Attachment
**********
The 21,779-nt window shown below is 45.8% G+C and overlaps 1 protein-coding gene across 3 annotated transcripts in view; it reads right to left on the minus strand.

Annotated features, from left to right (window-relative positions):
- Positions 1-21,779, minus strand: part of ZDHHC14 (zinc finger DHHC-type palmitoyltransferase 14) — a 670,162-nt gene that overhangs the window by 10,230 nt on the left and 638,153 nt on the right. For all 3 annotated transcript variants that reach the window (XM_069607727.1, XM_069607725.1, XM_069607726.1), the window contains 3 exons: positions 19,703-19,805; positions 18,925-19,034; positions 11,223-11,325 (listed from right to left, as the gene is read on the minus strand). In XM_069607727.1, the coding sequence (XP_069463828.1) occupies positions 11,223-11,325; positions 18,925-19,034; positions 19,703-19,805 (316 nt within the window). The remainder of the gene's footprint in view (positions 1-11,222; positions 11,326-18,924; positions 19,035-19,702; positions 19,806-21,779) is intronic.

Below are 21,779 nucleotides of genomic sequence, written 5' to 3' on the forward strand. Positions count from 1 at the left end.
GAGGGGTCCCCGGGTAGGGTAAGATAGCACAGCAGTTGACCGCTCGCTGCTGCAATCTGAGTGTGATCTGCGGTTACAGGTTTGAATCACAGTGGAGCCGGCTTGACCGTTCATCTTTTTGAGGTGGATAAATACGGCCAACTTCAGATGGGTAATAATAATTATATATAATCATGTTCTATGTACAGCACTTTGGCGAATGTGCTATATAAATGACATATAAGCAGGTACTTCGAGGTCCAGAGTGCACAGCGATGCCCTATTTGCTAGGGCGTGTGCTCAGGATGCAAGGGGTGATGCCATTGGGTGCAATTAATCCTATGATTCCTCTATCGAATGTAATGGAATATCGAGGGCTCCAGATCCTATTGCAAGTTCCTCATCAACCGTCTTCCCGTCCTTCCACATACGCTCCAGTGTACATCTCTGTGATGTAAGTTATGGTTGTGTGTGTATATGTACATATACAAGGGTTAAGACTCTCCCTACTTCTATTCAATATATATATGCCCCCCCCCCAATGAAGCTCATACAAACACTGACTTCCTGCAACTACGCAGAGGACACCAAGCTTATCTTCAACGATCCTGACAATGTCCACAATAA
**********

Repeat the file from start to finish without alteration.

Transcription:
The 21,779-nt window shown below is 45.8% G+C and overlaps 1 protein-coding gene across 3 annotated transcripts in view; it reads right to left on the minus strand.

Annotated features, from left to right (window-relative positions):
- Positions 1-21,779, minus strand: part of ZDHHC14 (zinc finger DHHC-type palmitoyltransferase 14) — a 670,162-nt gene that overhangs the window by 10,230 nt on the left and 638,153 nt on the right. For all 3 annotated transcript variants that reach the window (XM_069607727.1, XM_069607725.1, XM_069607726.1), the window contains 3 exons: positions 19,703-19,805; positions 18,925-19,034; positions 11,223-11,325 (listed from right to left, as the gene is read on the minus strand). In XM_069607727.1, the coding sequence (XP_069463828.1) occupies positions 11,223-11,325; positions 18,925-19,034; positions 19,703-19,805 (316 nt within the window). The remainder of the gene's footprint in view (positions 1-11,222; positions 11,326-18,924; positions 19,035-19,702; positions 19,806-21,779) is intronic.

Below are 21,779 nucleotides of genomic sequence, written 5' to 3' on the forward strand. Positions count from 1 at the left end.
GAGGGGTCCCCGGGTAGGGTAAGATAGCACAGCAGTTGACCGCTCGCTGCTGCAATCTGAGTGTGATCTGCGGTTACAGGTTTGAATCACAGTGGAGCCGGCTTGACCGTTCATCTTTTTGAGGTGGATAAATACGGCCAACTTCAGATGGGTAATAATAATTATATATAATCATGTTCTATGTACAGCACTTTGGCGAATGTGCTATATAAATGACATATAAGCAGGTACTTCGAGGTCCAGAGTGCACAGCGATGCCCTATTTGCTAGGGCGTGTGCTCAGGATGCAAGGGGTGATGCCATTGGGTGCAATTAATCCTATGATTCCTCTATCGAATGTAATGGAATATCGAGGGCTCCAGATCCTATTGCAAGTTCCTCATCAACCGTCTTCCCGTCCTTCCACATACGCTCCAGTGTACATCTCTGTGATGTAAGTTATGGTTGTGTGTGTATATGTACATATACAAGGGTTAAGACTCTCCCTACTTCTATTCAATATATATATGCCCCCCCCCCAATGAAGCTCATACAAACACTGACTTCCTGCAACTACGCAGAGGACACCAAGCTTATCTTCAACGATCCTGACAATGTCCACAATAA